In addition to a jobs crisis, there is another crisis. The marriage rate of Americans is 50.3%, the lowest since official statistics have been kept. The birth rate is also at its lowest ever, lower than both France and Great Britain and no longer at replacement rates. This is particularly striking in light of the fact that American culture is more explicitly sexualized that any prior point in its history. Why is this happening? In some ways marriage is simply not desirable. It often doesn’t make good economic sense, especially in big cities, and concepts like family solidarity, male headship, and female submission strike the modern ear as backwards or even immoral. Yet the evidence also shows that low birthrates make the economy worse not better.

These problems are connected. We do not work, and we do not see fruit. This is not simply because men don’t take initiative. They often do fail to take initiative, but more than that, men are by and large bewildered and confused, not knowing what initiative even looks like and not having a clear desire to seek dominion. Instead of occupying our world, we are occupied by it. Continue reading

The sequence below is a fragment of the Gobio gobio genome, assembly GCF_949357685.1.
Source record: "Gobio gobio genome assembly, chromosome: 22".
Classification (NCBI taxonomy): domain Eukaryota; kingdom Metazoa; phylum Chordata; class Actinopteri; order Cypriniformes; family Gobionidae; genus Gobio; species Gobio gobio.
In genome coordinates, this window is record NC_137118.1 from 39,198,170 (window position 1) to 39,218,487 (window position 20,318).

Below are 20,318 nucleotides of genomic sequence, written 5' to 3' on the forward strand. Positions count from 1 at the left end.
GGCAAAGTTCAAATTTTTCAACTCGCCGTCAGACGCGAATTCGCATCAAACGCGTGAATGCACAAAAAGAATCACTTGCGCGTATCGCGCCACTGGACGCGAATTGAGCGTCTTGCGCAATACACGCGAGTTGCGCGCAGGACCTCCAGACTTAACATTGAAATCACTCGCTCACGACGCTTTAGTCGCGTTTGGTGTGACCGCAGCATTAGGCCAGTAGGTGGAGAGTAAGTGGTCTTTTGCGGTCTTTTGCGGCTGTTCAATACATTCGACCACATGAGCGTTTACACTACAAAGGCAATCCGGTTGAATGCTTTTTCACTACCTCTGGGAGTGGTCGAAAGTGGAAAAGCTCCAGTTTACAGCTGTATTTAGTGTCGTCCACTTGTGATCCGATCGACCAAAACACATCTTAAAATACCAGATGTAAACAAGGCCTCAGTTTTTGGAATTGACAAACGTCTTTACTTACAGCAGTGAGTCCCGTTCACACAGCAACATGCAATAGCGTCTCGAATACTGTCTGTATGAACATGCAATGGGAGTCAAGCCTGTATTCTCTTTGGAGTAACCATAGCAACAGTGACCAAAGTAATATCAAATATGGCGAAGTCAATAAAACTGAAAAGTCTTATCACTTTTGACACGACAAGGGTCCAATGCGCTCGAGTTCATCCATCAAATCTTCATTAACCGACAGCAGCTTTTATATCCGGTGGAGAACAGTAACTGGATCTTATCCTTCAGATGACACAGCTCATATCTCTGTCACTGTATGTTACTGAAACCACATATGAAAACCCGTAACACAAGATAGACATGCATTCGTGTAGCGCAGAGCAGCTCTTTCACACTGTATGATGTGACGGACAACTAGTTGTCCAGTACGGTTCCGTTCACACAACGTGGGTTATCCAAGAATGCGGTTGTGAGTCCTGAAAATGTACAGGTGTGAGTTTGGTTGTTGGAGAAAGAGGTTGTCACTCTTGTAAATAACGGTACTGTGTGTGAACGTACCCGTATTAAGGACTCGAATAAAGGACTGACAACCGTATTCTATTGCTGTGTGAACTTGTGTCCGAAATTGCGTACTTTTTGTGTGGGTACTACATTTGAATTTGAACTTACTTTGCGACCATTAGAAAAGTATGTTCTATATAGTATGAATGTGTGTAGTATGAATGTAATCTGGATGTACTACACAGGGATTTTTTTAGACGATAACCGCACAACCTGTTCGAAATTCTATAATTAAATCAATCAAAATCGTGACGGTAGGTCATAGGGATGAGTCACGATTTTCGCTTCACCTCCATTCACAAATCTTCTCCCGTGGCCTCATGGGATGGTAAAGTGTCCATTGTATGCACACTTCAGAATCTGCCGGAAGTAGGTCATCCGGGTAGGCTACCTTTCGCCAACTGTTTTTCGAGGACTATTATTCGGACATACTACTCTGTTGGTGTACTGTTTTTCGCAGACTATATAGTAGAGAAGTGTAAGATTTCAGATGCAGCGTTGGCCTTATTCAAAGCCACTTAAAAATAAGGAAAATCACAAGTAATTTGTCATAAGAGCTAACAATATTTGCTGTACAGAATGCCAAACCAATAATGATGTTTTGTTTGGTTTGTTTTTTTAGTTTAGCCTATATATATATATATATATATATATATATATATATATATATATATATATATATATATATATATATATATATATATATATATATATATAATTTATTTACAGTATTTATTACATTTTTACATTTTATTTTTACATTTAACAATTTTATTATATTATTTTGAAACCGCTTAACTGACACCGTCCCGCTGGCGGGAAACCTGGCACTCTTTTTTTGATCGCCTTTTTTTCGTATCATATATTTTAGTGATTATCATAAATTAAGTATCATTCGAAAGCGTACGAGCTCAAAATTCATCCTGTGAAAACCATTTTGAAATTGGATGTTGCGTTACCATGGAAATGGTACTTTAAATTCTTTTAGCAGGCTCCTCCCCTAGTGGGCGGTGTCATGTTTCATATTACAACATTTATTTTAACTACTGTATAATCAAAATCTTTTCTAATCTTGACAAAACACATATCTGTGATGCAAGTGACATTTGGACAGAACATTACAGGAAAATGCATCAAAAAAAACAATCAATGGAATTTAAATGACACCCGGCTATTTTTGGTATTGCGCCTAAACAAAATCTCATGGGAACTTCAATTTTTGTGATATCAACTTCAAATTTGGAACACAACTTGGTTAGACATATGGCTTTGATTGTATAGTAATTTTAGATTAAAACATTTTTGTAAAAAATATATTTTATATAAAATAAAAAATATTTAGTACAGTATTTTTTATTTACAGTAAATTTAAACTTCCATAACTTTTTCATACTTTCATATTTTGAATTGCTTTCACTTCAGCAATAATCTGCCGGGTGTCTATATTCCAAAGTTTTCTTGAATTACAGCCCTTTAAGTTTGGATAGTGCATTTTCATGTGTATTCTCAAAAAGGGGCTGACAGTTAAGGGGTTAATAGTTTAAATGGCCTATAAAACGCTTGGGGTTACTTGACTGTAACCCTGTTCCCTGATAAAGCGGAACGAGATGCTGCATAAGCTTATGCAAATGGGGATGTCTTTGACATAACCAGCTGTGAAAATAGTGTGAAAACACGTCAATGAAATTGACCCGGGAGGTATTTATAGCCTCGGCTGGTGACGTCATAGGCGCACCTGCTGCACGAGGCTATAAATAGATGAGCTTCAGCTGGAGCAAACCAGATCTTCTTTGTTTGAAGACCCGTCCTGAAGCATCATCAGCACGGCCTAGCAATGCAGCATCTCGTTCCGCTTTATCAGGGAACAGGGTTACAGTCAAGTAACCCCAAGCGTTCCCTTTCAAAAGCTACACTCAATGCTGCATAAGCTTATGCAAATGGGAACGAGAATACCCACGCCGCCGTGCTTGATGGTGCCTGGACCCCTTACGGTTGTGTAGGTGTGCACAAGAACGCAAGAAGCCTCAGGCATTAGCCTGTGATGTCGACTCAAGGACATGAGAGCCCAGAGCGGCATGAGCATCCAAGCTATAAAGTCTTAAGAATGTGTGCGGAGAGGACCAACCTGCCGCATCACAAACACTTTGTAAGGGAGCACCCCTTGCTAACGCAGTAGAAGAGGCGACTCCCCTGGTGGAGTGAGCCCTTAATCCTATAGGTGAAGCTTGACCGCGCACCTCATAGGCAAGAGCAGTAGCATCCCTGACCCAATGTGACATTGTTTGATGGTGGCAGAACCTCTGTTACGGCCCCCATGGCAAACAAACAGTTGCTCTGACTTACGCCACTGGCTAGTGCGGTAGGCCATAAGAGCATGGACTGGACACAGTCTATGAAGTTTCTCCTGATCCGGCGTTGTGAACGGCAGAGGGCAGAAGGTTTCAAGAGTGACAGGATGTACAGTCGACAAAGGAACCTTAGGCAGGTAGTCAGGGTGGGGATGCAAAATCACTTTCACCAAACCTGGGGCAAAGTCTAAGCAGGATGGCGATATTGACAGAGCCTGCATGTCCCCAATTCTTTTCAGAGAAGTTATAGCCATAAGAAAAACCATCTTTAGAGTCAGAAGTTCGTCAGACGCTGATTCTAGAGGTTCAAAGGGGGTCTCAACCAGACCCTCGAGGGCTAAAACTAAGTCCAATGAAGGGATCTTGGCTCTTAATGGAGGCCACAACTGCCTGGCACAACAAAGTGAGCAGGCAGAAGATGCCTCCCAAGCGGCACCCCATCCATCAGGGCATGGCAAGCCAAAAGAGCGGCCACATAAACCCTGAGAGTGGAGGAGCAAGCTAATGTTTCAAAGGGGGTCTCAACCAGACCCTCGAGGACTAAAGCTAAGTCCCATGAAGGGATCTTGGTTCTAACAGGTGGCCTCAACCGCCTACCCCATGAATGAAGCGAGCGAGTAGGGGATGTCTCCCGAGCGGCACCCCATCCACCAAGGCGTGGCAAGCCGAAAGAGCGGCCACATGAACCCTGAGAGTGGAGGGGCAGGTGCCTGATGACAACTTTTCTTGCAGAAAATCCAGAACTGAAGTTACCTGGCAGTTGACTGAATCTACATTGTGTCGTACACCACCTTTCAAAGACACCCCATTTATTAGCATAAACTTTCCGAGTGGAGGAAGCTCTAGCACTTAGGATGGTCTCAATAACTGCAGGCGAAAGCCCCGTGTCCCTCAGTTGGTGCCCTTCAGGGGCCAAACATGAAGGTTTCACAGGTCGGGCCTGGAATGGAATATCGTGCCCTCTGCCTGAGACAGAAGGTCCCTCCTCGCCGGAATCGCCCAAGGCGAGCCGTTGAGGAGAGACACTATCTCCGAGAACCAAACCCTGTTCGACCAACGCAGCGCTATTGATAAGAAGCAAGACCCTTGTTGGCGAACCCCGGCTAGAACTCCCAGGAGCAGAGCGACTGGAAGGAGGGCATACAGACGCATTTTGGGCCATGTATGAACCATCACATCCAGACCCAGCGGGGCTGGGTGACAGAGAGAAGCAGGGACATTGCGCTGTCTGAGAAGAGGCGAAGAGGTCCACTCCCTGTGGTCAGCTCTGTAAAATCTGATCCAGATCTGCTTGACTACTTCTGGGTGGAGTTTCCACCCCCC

Remembering the Covenant of David

Text: Psalm 89

Have you ever been disappointed by God? Have you ever asked Him for something and not gotten it? Are you ever let down by His providence? We probably feel like we’re not allowed to admit to these kinds of feelings, even though we have them from time to time. But what if I told you that the people of God had these very feelings, and that, in fact, there is a whole psalm devoted to this feeling? That’s what Psalm 89 is. It is a song, meant for use in corporate worship, where God’s people lament the fact that it looks like He has not kept His promise to send them a faithful king.

The Covenant With David

Psalm 89 begins by praising God’s covenant. “I will sing of the mercies of the Lord forever; With my mouth will I make known Your faithfulness to all generations” (vs. 1) This is not just any covenant, but the specific covenant made with the house of David:

I have made a covenant with My chosen,
I have sworn to My servant David:
Your seed I will establish forever,
And build up your throne to all generations.” (vs. 3-4)

Continue reading

Wilderness Baptism and the End of the World

Text: Mark 1:1-8

The gospels begin in a time of anticipation. Things are not quite as they should be, and we are told that something big is on the way. In Mark’s gospel, this point is made through the strange imagery of a new sort of wilderness prophet. John the Baptist calls Israel to repentance for their sins, but he also says that his ministry is not the main attraction. The baptism for repentance is not the last word. Something else is coming, something bigger. In fact, someone else was coming. That person, the messiah, would bring in the fulfillment of all the Old Testament prophecies. He would reverse the way things were, straightening what was crooked and raising up what was low, and he would finally reveal the glory of God on earth.